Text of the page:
Reflections on the Gospel – November 18, 2012

Mark 13:1-8

As he came out of the temple, one of his disciples said to him, “Look, Teacher, what large stones and what large buildings!” 2Then Jesus asked him, “Do you see these great buildings? Not one stone will be left here upon another; all will be thrown down.”

3When he was sitting on the Mount of Olives opposite the temple, Peter, James, John, and Andrew asked him privately, 4“Tell us, when will this be, and what will be the sign that all these things are about to be accomplished?” 5Then Jesus began to say to them, “Beware that no one leads you astray. 6Many will come in my name and say, ‘I am he!’ and they will lead many astray. 7When you hear of wars and rumors of wars, do not be alarmed; this must take place, but the end is still to come. 8For nation will rise against nation, and kingdom against kingdom; there will be earthquakes in various places; there will be famines. This is but the beginning of the birthpangs.

What I am Learning:

Most commentators believe that Mark was written during the Jewish revolt that took place in year 67. The Romans had been occupying Palestine for over 100 years at that point. The people’s land had been taken. Eighty-five percent of the population was poor or very poor – they could not pay their taxes and eat. They wondered, “How long could this go on?”

In the previous two centuries the People of Israel suffered under other empires. In the midst of these occupations they  developed the idea of an “anointed one,” in Hebrew this is the word meshiach – messiah. The word “christ” is not Jesus’ last name, but the Greek word for “anointed one.” The messiah would free them from the empires and lead them to live as God envisioned.

In the first century the People of Israel largely assumed that the messiah would gather an army and cast out the Romans through violence. The mountains would be stained with the blood of their enemies (Isaiah 63). Beginning in 66, various rebel groups began to wage war on the Romans. When they captured Jerusalem they burned all the property records – an attempt to turn land back to its peasant owners. But life during this time was not so great – those who used violence to cast out the Romans turned on each other. There was much bloodshed in the streets of Jerusalem between these groups as they fought to see whose leader would reign in Jerusalem and be crowned messiah.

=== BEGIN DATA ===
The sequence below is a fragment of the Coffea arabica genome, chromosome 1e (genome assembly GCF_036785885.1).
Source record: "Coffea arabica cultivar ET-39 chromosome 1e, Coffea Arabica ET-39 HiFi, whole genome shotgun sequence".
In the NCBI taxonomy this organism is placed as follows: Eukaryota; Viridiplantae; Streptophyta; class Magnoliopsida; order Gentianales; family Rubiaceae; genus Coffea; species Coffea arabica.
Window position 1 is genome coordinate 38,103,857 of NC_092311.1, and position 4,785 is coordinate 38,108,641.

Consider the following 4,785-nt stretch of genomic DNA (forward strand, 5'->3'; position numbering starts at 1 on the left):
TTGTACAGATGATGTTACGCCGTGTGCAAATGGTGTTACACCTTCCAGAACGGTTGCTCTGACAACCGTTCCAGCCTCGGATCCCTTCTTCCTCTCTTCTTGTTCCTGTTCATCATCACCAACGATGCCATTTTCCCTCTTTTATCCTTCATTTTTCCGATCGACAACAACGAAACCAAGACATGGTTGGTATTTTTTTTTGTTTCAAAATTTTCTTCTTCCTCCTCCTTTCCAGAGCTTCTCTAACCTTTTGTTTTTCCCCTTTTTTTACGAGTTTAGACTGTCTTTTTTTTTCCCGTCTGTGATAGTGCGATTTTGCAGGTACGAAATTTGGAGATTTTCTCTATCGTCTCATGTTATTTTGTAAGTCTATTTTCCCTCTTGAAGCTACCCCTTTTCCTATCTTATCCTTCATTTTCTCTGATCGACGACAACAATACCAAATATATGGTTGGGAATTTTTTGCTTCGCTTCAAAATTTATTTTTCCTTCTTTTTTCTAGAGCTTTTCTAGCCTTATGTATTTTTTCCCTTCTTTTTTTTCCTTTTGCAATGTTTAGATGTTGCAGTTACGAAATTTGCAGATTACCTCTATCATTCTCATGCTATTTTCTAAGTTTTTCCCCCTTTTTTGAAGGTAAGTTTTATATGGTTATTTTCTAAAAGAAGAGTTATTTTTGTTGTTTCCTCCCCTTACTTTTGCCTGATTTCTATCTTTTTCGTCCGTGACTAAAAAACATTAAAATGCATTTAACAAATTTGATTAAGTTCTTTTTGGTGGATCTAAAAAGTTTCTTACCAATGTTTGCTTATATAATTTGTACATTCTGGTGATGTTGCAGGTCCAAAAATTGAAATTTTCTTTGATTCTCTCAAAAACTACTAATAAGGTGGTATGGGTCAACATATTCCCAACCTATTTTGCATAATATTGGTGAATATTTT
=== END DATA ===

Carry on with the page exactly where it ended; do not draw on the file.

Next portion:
In the year 70 the Romans returned to Jerusalem. Over a million people died and the temple was destroyed and plundered. (See the photo of the Menorah being taken in procession back to Rome.)

So now the text takes on a certain meaning. The writer of the Gospel, in constructing his narrative, is encouraging his community not to participate in the violence – either against the Romans or against other Jews. Do not follow these leaders in violence who claim messiahship. Mark is arguing that Jesus’ Way of nonviolent engagement is the only path to life as God envisions – to God’s Reign of Mutuality.

Of course, outside of this historical context – which one can find easily on the internet, BTW – it is easy to make this text support the “end of the world” theories some Christians subscribe to, and nearly all media Christians promote.

But the text does say something to us: It is as easy for us as for them to desire to use brute force methods to make the world a better place. But as Jesus said, when you live by the sword, you die by the sword. Violence leads to more violence, and violence in the name of God makes God into a god of violence. Whatever god we worship that’s the god we try to live out in our personal life, and the kind of society we try to create.

A vision of a god of violence can only lead to our mutual destruction and a dog-eat-dog-eat cat world.

Jesus said we don’t have to live in that world.

This does not mean that transforming the world through nonviolent means is easy or without risk. As anyone who has given birth can tell you, birthpangs and childbirth don’t feel temporary when you are going through them.

The one giving birth to us is revealed to us in Jesus who suffers with and for us. God our Mother continues to push and to breathe until by grace we lay down our silence at injustice and our swords of fear and live in Jesus’ Way.

 

 

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